The advocates of the Matriarchal Theory maintain that patriarchal family is possible where either the monogamous or the polygamous institution of marriage exists. Such an institution of marriage did not exist in the beginning of society.
The earliest form of marriage was polyandry, one wife having several husbands. Wherever such an institution of marriage is present, the usual relations of husband and wife do not exist. Instead of a family composed of a man, his wife, and children there is a large and loosely connected group called a “horde” or “pack” organised for matrimonial purposes.
In such a condition of society promiscuity of sexual relations prevails and kinship is traced through females and not males. McLennan shares with Morgan “the credit of having discovered the clan, a maternally organised, hereditary and unilateral unit, unilateral because children trader this system belonged to the clan of their mother, without regard to the clan of the father.”
The father belonged to a clan different from his wife’s, owing to the existence of the custom of exogamy the practice of marrying only outside one’s own clan or tribe. Jenks illustrated his proposition from the conditions existing among the natives of Australia and the Malaya Archipelago.
He says, “It is the custom to speak of Australian and other savages as living in tribes; it would really be better to call it the ‘pack’ for it more resembles hunting than a social organisation.
All its members are entitled to share in the proceeds of the day’s chase, and, quite naturally, they camp and live together but the real social unit of the Australians is not the ‘tribe’ but the totem group.
The totem group is primarily a body of persons distinguished by the sign of some natural object, such as an animal or a tree, who may not intermarry with one another. ‘Snake may not marry snake. Emu may not marry Emu.’
This is the first rule of savage social organisation. The other side of the rule is equally startling. The savage may not marry within his totem, but he must marry into another totem specially fixed for him. More than this, he not only marries into the specified totem, but he marries the whole of the women of that totem in his own generation.”
The fundamental features of this society are:—
1. Transient marriage relationships;
2. Kinship is traced through females;
3. Maternal authority is an established fact; and
4. Only females succeed to property and power.
J.J. Bachofen, a Swiss writer, who is mainly responsible for tracing the origin of the Matriarchal Theory, held that in primitive society not only descent was traced through mother and property passed in the female line, but women also “played a conspicuous, in fact, dominant, role in body-politic.”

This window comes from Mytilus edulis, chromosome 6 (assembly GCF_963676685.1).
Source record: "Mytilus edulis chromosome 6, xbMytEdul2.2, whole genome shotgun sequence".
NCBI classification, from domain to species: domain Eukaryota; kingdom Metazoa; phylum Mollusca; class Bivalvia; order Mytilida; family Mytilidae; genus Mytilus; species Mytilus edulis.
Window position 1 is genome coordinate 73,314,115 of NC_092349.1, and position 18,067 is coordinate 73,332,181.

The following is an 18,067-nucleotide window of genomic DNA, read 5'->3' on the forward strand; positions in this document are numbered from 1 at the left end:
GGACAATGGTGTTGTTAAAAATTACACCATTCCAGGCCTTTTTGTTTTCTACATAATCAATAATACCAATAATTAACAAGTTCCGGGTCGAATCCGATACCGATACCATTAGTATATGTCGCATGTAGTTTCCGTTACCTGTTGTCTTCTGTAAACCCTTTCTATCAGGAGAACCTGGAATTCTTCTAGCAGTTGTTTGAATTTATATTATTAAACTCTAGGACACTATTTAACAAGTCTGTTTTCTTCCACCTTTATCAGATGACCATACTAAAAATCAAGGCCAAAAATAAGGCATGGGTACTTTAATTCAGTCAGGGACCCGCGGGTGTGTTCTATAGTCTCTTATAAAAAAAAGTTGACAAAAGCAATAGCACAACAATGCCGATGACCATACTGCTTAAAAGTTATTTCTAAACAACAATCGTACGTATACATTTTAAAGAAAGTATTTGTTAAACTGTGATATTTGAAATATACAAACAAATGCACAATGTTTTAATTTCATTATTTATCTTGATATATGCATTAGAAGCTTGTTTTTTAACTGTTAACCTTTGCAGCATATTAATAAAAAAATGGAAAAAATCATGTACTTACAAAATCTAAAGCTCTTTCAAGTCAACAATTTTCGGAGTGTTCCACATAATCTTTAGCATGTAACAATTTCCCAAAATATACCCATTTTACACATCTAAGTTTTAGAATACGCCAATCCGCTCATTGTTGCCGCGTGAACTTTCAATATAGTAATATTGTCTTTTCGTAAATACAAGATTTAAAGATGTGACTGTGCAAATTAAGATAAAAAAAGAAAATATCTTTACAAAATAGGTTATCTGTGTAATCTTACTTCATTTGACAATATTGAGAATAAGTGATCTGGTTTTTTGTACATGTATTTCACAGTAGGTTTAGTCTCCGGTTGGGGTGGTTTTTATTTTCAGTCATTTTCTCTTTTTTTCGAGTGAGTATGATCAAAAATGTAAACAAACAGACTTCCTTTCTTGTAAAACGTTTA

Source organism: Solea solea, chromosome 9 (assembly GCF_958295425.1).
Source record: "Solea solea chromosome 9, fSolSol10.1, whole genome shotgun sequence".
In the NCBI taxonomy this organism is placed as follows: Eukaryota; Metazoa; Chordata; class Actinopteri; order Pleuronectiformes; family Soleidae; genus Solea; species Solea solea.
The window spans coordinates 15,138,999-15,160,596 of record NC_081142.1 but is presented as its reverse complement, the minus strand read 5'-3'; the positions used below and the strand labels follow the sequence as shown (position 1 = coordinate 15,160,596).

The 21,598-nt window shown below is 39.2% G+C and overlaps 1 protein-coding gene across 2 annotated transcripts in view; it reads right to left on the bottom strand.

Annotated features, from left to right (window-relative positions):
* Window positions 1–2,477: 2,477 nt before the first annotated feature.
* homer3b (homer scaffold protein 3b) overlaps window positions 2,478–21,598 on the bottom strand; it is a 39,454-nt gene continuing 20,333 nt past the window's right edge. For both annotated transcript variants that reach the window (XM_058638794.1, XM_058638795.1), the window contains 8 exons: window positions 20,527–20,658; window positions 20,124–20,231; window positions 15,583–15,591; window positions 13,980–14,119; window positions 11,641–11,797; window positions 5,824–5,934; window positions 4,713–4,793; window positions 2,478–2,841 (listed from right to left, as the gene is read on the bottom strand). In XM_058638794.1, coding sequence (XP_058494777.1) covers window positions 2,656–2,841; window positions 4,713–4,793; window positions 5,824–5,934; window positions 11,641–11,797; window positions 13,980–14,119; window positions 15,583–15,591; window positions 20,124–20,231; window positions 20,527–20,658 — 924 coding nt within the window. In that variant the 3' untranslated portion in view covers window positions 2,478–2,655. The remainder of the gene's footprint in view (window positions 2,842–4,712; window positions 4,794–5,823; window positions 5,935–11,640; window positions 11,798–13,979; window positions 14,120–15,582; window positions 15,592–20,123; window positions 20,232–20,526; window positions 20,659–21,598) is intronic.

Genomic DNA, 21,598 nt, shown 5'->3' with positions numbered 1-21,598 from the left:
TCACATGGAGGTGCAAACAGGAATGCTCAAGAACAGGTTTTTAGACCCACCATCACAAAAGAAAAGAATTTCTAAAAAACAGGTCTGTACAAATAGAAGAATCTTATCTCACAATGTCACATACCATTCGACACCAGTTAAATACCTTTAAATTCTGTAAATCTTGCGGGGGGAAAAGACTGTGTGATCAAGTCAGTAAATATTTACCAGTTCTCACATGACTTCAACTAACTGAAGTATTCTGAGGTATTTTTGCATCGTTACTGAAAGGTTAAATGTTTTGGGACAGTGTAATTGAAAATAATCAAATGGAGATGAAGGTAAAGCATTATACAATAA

His first stage of social evolution was one of chaos and sexual promiscuity, and then followed the matriarchate, women having grown weary of lawlessness and with the help of religious superstition, having imposed their rule; but in time men found the matriarchal authority unendurable and, asserting their superior physical strength, introduced the patriarchate.
Jenks contradicted Sir Henry Maine’s statement that family expanded into houses and houses into a tribe. He affirmed that the process of development was just the other way. The Matriarchal Theory, thus, “derives the smaller from the larger group, not the larger from the smaller.” The following is the process of development of matriarchal society:—
1. First there is a tribe and it is the oldest and primary social group.
2. In time a tribe breaks into clans.
3. Clans in their turn give place to households.
4. At last, comes the modem family.
It is needless to go into details of the stages in this evolution. The individual family, however, came into existence when men began to lead a pastoral life. Pastoral occupations necessitated keeping of domestic animals.
Women, it came to be realized, were the best to tend sheep and cattle while men employed themselves in more arduous tasks. This led to the growth of permanent houses and permanent marriages, either monogamous or polygamous.
It is in this way that family came into existence. The patriarchal family, emerged only when men adopted settled pastoral and agricultural habits in place of the wandering or hunting life of a primitive man.